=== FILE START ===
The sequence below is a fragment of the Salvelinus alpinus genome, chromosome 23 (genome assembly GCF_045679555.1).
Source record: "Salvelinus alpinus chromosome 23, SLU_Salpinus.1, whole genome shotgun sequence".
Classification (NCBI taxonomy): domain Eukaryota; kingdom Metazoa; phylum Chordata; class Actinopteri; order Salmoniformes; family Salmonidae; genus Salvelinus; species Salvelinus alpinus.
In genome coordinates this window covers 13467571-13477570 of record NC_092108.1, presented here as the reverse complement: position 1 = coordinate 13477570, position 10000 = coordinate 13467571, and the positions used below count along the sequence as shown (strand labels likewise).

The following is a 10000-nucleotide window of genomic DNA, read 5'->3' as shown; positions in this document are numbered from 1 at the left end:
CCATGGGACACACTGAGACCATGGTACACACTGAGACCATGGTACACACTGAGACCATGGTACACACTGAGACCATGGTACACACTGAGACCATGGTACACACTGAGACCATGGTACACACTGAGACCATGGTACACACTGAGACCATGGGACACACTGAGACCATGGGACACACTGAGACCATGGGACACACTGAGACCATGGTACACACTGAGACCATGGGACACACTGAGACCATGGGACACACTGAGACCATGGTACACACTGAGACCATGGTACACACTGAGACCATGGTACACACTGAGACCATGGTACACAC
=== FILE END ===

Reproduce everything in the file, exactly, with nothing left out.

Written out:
The sequence below is a fragment of the Salvelinus alpinus genome, chromosome 23 (genome assembly GCF_045679555.1).
Source record: "Salvelinus alpinus chromosome 23, SLU_Salpinus.1, whole genome shotgun sequence".
Classification (NCBI taxonomy): domain Eukaryota; kingdom Metazoa; phylum Chordata; class Actinopteri; order Salmoniformes; family Salmonidae; genus Salvelinus; species Salvelinus alpinus.
In genome coordinates this window covers 13467571-13477570 of record NC_092108.1, presented here as the reverse complement: position 1 = coordinate 13477570, position 10000 = coordinate 13467571, and the positions used below count along the sequence as shown (strand labels likewise).

The following is a 10000-nucleotide window of genomic DNA, read 5'->3' as shown; positions in this document are numbered from 1 at the left end:
CCATGGGACACACTGAGACCATGGTACACACTGAGACCATGGTACACACTGAGACCATGGTACACACTGAGACCATGGTACACACTGAGACCATGGTACACACTGAGACCATGGTACACACTGAGACCATGGTACACACTGAGACCATGGGACACACTGAGACCATGGGACACACTGAGACCATGGGACACACTGAGACCATGGTACACACTGAGACCATGGGACACACTGAGACCATGGGACACACTGAGACCATGGTACACACTGAGACCATGGTACACACTGAGACCATGGTACACACTGAGACCATGGTACACAC